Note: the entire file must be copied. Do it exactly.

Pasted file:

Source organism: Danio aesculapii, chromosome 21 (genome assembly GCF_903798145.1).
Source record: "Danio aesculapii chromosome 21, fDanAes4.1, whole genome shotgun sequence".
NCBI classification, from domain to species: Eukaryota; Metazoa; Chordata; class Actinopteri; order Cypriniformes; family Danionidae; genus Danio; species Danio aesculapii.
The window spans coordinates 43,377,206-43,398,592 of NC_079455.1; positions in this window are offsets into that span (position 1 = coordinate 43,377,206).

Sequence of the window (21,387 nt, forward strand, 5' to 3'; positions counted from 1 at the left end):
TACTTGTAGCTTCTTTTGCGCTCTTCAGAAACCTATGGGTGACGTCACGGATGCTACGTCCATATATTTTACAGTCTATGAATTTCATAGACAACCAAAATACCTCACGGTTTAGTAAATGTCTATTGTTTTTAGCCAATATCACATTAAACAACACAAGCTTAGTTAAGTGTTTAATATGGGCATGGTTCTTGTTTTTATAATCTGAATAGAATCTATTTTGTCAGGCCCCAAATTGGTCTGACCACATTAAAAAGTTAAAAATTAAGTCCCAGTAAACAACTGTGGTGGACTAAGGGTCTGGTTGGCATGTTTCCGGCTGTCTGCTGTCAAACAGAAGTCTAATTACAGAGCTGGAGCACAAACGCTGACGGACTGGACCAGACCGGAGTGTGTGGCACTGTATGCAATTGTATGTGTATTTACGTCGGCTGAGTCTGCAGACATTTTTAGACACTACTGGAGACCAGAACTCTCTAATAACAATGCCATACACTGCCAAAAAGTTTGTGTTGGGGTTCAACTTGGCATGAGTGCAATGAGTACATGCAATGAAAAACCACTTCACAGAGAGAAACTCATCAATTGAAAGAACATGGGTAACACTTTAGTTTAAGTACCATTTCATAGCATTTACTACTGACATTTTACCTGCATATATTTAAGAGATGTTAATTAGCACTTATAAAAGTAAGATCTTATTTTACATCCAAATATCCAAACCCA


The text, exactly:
Source organism: Danio aesculapii, chromosome 21 (genome assembly GCF_903798145.1).
Source record: "Danio aesculapii chromosome 21, fDanAes4.1, whole genome shotgun sequence".
NCBI classification, from domain to species: Eukaryota; Metazoa; Chordata; class Actinopteri; order Cypriniformes; family Danionidae; genus Danio; species Danio aesculapii.
The window spans coordinates 43,377,206-43,398,592 of NC_079455.1; positions in this window are offsets into that span (position 1 = coordinate 43,377,206).

Sequence of the window (21,387 nt, forward strand, 5' to 3'; positions counted from 1 at the left end):
TACTTGTAGCTTCTTTTGCGCTCTTCAGAAACCTATGGGTGACGTCACGGATGCTACGTCCATATATTTTACAGTCTATGAATTTCATAGACAACCAAAATACCTCACGGTTTAGTAAATGTCTATTGTTTTTAGCCAATATCACATTAAACAACACAAGCTTAGTTAAGTGTTTAATATGGGCATGGTTCTTGTTTTTATAATCTGAATAGAATCTATTTTGTCAGGCCCCAAATTGGTCTGACCACATTAAAAAGTTAAAAATTAAGTCCCAGTAAACAACTGTGGTGGACTAAGGGTCTGGTTGGCATGTTTCCGGCTGTCTGCTGTCAAACAGAAGTCTAATTACAGAGCTGGAGCACAAACGCTGACGGACTGGACCAGACCGGAGTGTGTGGCACTGTATGCAATTGTATGTGTATTTACGTCGGCTGAGTCTGCAGACATTTTTAGACACTACTGGAGACCAGAACTCTCTAATAACAATGCCATACACTGCCAAAAAGTTTGTGTTGGGGTTCAACTTGGCATGAGTGCAATGAGTACATGCAATGAAAAACCACTTCACAGAGAGAAACTCATCAATTGAAAGAACATGGGTAACACTTTAGTTTAAGTACCATTTCATAGCATTTACTACTGACATTTTACCTGCATATATTTAAGAGATGTTAATTAGCACTTATAAAAGTAAGATCTTATTTTACATCCAAATATCCAAACCCA